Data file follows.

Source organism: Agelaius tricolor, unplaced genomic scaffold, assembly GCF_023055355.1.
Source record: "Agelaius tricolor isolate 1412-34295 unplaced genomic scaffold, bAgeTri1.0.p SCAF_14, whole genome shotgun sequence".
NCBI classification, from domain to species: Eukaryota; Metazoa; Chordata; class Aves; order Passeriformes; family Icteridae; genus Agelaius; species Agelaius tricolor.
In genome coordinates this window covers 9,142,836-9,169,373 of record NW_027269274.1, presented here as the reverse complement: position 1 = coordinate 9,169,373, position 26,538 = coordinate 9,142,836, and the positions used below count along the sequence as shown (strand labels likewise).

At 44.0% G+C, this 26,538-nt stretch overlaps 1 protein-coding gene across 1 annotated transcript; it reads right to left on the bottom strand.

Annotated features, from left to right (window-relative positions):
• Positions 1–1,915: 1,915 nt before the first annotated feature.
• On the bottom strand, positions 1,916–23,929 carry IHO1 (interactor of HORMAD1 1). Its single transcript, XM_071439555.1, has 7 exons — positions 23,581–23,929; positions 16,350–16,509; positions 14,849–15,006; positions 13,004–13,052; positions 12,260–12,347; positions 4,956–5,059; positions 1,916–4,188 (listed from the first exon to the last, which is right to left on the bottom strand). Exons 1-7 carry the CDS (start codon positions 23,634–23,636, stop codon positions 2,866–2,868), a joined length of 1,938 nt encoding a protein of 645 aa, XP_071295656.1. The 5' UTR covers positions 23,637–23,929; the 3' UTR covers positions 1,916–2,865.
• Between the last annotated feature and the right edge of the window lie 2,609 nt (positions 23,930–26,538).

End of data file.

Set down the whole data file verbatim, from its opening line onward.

Source organism: Agelaius tricolor, unplaced genomic scaffold, assembly GCF_023055355.1.
Source record: "Agelaius tricolor isolate 1412-34295 unplaced genomic scaffold, bAgeTri1.0.p SCAF_14, whole genome shotgun sequence".
NCBI classification, from domain to species: Eukaryota; Metazoa; Chordata; class Aves; order Passeriformes; family Icteridae; genus Agelaius; species Agelaius tricolor.
In genome coordinates this window covers 9,142,836-9,169,373 of record NW_027269274.1, presented here as the reverse complement: position 1 = coordinate 9,169,373, position 26,538 = coordinate 9,142,836, and the positions used below count along the sequence as shown (strand labels likewise).

At 44.0% G+C, this 26,538-nt stretch overlaps 1 protein-coding gene across 1 annotated transcript; it reads right to left on the bottom strand.

Annotated features, from left to right (window-relative positions):
• Positions 1–1,915: 1,915 nt before the first annotated feature.
• On the bottom strand, positions 1,916–23,929 carry IHO1 (interactor of HORMAD1 1). Its single transcript, XM_071439555.1, has 7 exons — positions 23,581–23,929; positions 16,350–16,509; positions 14,849–15,006; positions 13,004–13,052; positions 12,260–12,347; positions 4,956–5,059; positions 1,916–4,188 (listed from the first exon to the last, which is right to left on the bottom strand). Exons 1-7 carry the CDS (start codon positions 23,634–23,636, stop codon positions 2,866–2,868), a joined length of 1,938 nt encoding a protein of 645 aa, XP_071295656.1. The 5' UTR covers positions 23,637–23,929; the 3' UTR covers positions 1,916–2,865.
• Between the last annotated feature and the right edge of the window lie 2,609 nt (positions 23,930–26,538).